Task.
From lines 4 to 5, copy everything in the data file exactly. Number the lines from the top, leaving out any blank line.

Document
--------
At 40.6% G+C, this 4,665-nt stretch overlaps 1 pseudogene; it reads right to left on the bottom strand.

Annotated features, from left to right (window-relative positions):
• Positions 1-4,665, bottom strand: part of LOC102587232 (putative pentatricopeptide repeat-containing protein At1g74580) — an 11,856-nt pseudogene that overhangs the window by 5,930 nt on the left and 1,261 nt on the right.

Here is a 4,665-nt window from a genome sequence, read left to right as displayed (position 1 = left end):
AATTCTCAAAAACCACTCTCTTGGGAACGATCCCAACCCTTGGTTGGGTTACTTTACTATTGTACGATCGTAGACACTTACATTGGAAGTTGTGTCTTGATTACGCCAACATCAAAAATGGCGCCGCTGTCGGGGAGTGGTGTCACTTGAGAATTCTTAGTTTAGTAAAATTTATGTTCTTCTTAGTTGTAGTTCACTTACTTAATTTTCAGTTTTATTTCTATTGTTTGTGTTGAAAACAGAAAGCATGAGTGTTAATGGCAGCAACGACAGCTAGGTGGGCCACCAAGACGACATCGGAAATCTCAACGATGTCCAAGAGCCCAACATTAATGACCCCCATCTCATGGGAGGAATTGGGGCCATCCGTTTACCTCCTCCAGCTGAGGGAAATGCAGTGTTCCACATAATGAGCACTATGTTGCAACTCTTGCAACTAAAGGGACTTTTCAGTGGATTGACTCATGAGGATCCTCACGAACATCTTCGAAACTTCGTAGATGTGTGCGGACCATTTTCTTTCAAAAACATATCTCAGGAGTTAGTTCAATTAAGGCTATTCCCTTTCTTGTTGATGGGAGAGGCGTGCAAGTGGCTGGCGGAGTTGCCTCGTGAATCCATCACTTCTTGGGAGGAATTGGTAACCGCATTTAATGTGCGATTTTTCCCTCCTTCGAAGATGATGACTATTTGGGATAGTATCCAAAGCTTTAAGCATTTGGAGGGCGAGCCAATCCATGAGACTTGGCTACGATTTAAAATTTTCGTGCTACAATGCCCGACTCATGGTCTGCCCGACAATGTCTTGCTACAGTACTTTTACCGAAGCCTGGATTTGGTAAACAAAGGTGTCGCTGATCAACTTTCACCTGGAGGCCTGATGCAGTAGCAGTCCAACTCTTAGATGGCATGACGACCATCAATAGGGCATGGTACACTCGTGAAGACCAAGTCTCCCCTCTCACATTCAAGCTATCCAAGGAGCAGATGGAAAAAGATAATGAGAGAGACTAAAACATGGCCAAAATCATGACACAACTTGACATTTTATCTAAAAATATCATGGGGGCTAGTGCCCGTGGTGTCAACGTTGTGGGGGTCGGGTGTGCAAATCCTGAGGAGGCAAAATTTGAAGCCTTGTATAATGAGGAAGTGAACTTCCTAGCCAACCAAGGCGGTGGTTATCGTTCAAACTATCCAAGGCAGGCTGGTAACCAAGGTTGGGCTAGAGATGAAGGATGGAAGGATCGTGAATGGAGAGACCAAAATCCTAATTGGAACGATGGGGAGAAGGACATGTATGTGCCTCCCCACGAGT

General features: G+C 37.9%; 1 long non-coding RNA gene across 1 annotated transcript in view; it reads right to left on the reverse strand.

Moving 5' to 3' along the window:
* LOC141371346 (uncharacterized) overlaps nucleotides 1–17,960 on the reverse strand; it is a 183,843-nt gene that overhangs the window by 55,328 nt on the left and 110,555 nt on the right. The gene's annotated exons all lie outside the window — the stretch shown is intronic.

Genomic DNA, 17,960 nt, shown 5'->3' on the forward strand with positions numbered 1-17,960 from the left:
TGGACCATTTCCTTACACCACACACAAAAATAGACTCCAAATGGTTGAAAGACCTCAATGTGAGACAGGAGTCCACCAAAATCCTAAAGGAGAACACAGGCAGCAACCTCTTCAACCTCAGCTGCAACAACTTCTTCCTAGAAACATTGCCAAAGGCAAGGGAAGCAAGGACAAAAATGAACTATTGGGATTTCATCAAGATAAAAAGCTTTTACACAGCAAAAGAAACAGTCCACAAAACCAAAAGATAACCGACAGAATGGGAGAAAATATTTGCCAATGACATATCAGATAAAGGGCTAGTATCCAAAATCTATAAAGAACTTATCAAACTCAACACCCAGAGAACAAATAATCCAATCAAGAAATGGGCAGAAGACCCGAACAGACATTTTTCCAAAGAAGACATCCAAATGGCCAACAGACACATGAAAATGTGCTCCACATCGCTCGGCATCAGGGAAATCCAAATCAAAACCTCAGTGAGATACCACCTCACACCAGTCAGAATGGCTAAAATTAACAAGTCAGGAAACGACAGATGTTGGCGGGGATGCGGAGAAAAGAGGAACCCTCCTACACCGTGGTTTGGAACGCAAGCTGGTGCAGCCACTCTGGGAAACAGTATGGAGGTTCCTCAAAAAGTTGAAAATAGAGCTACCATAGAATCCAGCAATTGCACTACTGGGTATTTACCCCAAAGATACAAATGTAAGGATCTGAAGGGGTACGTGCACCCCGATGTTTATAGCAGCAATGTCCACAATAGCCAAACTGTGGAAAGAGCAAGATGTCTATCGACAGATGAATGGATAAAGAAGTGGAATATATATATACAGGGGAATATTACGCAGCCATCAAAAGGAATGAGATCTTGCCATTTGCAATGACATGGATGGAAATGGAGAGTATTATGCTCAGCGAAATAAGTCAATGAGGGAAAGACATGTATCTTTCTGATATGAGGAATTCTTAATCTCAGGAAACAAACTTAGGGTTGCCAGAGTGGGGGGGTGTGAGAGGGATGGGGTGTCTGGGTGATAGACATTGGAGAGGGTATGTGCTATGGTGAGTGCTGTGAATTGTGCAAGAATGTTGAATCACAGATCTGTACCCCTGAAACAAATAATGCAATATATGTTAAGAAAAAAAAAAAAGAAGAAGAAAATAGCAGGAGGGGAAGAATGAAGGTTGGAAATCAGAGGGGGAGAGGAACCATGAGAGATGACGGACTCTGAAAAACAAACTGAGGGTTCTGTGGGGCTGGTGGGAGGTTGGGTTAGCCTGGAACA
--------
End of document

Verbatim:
Here is a 4,665-nt window from a genome sequence, read left to right as displayed (position 1 = left end):
AATTCTCAAAAACCACTCTCTTGGGAACGATCCCAACCCTTGGTTGGGTTACTTTACTATTGTACGATCGTAGACACTTACATTGGAAGTTGTGTCTTGATTACGCCAACATCAAAAATGGCGCCGCTGTCGGGGAGTGGTGTCACTTGAGAATTCTTAGTTTAGTAAAATTTATGTTCTTCTTAGTTGTAGTTCACTTACTTAATTTTCAGTTTTATTTCTATTGTTTGTGTTGAAAACAGAAAGCATGAGTGTTAATGGCAGCAACGACAGCTAGGTGGGCCACCAAGACGACATCGGAAATCTCAACGATGTCCAAGAGCCCAACATTAATGACCCCCATCTCATGGGAGGAATTGGGGCCATCCGTTTACCTCCTCCAGCTGAGGGAAATGCAGTGTTCCACATAATGAGCACTATGTTGCAACTCTTGCAACTAAAGGGACTTTTCAGTGGATTGACTCATGAGGATCCTCACGAACATCTTCGAAACTTCGTAGATGTGTGCGGACCATTTTCTTTCAAAAACATATCTCAGGAGTTAGTTCAATTAAGGCTATTCCCTTTCTTGTTGATGGGAGAGGCGTGCAAGTGGCTGGCGGAGTTGCCTCGTGAATCCATCACTTCTTGGGAGGAATTGGTAACCGCATTTAATGTGCGATTTTTCCCTCCTTCGAAGATGATGACTATTTGGGATAGTATCCAAAGCTTTAAGCATTTGGAGGGCGAGCCAATCCATGAGACTTGGCTACGATTTAAAATTTTCGTGCTACAATGCCCGACTCATGGTCTGCCCGACAATGTCTTGCTACAGTACTTTTACCGAAGCCTGGATTTGGTAAACAAAGGTGTCGCTGATCAACTTTCACCTGGAGGCCTGATGCAGTAGCAGTCCAACTCTTAGATGGCATGACGACCATCAATAGGGCATGGTACACTCGTGAAGACCAAGTCTCCCCTCTCACATTCAAGCTATCCAAGGAGCAGATGGAAAAAGATAATGAGAGAGACTAAAACATGGCCAAAATCATGACACAACTTGACATTTTATCTAAAAATATCATGGGGGCTAGTGCCCGTGGTGTCAACGTTGTGGGGGTCGGGTGTGCAAATCCTGAGGAGGCAAAATTTGAAGCCTTGTATAATGAGGAAGTGAACTTCCTAGCCAACCAAGGCGGTGGTTATCGTTCAAACTATCCAAGGCAGGCTGGTAACCAAGGTTGGGCTAGAGATGAAGGATGGAAGGATCGTGAATGGAGAGACCAAAATCCTAATTGGAACGATGGGGAGAAGGACATGTATGTGCCTCCCCACGAGT